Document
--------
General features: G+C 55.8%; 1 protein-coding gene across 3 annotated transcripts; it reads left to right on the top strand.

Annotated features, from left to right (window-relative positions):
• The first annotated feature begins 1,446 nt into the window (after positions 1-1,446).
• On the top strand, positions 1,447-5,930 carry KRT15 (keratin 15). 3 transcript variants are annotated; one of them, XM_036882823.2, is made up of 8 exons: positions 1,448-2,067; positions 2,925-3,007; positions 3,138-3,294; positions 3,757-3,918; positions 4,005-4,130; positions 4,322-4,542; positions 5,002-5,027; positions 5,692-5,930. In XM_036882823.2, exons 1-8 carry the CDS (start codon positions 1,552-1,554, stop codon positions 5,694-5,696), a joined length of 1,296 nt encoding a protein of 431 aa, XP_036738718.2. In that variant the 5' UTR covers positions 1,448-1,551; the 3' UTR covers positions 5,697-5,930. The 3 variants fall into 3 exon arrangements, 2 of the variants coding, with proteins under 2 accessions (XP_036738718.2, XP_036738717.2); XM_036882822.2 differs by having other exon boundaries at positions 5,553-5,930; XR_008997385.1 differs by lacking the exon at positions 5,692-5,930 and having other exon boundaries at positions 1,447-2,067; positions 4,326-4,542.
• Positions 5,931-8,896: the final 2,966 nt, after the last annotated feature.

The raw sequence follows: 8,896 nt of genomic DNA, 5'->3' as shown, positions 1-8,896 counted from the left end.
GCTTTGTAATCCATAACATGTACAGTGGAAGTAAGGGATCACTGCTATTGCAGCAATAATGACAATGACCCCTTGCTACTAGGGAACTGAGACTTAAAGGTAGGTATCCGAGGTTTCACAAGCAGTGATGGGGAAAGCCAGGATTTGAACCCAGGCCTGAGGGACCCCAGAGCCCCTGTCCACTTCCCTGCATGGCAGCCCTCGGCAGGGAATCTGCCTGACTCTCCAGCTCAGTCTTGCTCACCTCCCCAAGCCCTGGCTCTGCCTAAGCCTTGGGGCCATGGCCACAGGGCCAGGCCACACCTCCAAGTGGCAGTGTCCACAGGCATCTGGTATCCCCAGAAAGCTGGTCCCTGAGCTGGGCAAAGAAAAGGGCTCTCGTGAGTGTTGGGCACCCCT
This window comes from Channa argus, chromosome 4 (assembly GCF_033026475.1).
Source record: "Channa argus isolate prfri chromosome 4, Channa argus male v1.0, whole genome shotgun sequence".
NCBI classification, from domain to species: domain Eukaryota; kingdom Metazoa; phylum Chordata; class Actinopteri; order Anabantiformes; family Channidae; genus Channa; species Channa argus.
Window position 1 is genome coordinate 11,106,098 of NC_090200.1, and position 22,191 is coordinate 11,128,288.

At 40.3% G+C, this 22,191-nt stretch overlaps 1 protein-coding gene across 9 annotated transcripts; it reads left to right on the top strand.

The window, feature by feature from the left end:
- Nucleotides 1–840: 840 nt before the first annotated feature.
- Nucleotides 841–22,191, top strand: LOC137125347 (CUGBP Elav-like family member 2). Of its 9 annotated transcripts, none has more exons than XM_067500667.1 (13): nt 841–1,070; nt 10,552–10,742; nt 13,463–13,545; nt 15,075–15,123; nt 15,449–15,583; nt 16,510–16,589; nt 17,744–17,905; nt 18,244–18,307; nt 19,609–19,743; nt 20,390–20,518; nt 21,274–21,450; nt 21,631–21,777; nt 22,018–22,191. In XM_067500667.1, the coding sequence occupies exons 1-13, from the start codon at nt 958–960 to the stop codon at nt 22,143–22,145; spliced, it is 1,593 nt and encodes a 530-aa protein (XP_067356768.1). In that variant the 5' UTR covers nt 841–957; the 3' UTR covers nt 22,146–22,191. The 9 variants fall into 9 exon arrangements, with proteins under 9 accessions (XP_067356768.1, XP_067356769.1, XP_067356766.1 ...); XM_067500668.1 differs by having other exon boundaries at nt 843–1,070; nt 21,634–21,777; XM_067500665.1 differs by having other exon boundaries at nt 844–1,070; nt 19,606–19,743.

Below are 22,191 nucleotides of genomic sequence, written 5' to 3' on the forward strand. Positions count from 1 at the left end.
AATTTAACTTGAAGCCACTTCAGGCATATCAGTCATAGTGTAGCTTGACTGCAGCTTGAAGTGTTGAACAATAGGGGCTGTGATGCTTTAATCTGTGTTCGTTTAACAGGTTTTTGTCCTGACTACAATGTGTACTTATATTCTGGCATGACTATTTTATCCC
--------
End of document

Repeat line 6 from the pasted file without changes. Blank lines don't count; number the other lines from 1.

The raw sequence follows: 8,896 nt of genomic DNA, 5'->3' as shown, positions 1-8,896 counted from the left end.